by Leigh Egan
When a now-former Texas police chief made national news for allegedly sending his mistress a fake annulment document, a Tennessee doctor (pictured) with the same name had no idea it would lead him into a charitable business, which ultimately “turned a negative into a positive.”
As CrimeOnline previously reported, Texas Rangers arrested Jason Collier, the now-former Texas Stinnett police chief, in January, after he was placed on administrative leave for allegedly tampering with a government document that indicated his marriage had been annulled.
“Collier allegedly sent a text message to the victim with a fraudulent government record attached. The document was a fraudulent marriage annulment,” Public Safety Sgt. Cindy Barkley said.
The incident started when Cecily Steinmetz, of El Paso, took to Facebook to air out Collier’s alleged dirty laundry. She posted photos of the marriage annulment documentation that Collier is accused of sending her via a screenshot to her phone. Collier was apparently married but tried to convince Steinmetz he was no longer with his wife.
Collier was not only still with his wife at the time, but he was also an ordained minister and a father of four.
When Kristi Shaffer saw Steinmetz’s photos and posts, she, too, said she was involved romantically with Collier. Both women said that Collier gifted them the same kind of coffee maker, although they didn’t know about each other until Steinmetz’s social media posts.
“Chief Jason Collier is leading a double/triple life. I was his girlfriend until yesterday. He lied to me and presented me with fake annulment documents when I found out he was married,” Steinmetz posted on Facebook. “I also found out about a 2nd girlfriend, Kristi, last night. He lied to us, our children, and asked us both to marry him.”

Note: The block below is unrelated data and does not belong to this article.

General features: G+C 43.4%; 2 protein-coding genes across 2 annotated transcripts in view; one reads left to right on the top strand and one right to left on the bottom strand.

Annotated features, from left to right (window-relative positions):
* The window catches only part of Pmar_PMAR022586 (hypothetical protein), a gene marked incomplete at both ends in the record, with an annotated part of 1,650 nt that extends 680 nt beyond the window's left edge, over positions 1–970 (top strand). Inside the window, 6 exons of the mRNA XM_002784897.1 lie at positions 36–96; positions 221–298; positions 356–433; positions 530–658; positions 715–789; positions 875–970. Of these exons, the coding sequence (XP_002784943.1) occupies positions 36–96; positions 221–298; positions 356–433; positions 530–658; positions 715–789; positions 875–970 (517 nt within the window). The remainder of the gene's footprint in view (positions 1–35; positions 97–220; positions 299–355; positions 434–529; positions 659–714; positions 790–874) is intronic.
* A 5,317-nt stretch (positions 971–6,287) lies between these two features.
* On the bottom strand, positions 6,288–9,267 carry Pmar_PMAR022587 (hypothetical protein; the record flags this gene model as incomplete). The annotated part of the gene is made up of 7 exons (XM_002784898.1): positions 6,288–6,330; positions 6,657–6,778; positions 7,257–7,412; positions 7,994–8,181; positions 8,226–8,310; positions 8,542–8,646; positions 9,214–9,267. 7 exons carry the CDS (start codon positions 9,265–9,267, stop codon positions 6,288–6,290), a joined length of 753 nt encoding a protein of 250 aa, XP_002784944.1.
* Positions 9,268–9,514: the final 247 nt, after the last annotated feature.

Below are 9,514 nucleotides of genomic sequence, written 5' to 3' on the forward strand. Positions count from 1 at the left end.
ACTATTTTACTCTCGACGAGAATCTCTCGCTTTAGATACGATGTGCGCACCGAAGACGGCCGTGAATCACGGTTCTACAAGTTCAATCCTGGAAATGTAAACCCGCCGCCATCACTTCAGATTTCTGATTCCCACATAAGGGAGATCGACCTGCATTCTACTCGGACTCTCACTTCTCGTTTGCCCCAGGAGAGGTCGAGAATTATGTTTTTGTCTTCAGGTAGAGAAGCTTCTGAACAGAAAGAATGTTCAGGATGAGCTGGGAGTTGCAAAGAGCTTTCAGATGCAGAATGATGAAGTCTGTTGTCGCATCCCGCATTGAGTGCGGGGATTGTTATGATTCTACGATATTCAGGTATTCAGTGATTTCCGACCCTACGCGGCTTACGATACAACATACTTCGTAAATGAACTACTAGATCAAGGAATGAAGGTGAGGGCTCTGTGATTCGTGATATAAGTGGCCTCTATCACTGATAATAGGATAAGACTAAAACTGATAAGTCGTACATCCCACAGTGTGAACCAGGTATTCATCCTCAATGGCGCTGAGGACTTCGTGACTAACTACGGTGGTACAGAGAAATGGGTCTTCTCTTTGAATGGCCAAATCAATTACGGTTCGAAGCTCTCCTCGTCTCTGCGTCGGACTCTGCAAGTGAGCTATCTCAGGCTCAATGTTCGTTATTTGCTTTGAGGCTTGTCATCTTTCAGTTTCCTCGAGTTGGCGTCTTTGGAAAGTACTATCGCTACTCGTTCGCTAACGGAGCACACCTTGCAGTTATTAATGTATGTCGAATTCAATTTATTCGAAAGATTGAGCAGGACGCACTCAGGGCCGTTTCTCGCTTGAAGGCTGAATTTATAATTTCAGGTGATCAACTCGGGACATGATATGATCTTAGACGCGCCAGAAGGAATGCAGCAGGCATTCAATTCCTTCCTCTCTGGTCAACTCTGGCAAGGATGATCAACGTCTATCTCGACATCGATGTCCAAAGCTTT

Later, several other women came forward with their own stories about Collier. The former police chief resigned from his position amid the investigation.
Dr. Jason Collier, of Tennessee, who is in no way related to the former police chief, told Nancy Grace during a “Crime Stories” episode that he was pulled into the story after someone tagged him on Facebook. Dr. Collier said he wanted nothing to do with the “drama,” but continued to get inundated with comments, messages, and questions.
Dr. Collier eventually decided to post a video on social media about the situation to clear his name. His response video was a hit and thousands of replies flooded in. The topic eventually led to coffee makers, the former police chief’s apparent gift of choice for his mistresses.
The comments, which ranged from “Can you buy me a coffee maker?” to “You should make coffee,” and more, ultimately gave Dr. Collier the idea to turn the situation into something that could help people.
That’s when “Good Guy Coffee” came about.
“Our goal in all of this is to turn a negative situation, spin it around and do something good,” Dr. Collier told Nancy. “Then also take a portion of any proceeds that comes from that and give them to charities that benefit women and children.”
Dr. Collier’s charitable business offers “certified fair trade, organic” coffee harvested in Guatemala, according to his website. Collier will also be speaking candidly during his Coffee With Jason events. He plans to “ask for your input on how to bring more goodness to our world.”
“Maybe you are too good to be true,” Nancy Grace joked. “I think I’m going to have to investigate you.”
“Crime Stories with Nancy Grace” on Fox Nation is also a national radio show heard on SiriusXM channel 111 airing for two hours daily starting at 12 p.m. EST. You can also subscribe and download the daily podcasts at iHeart Podcasts.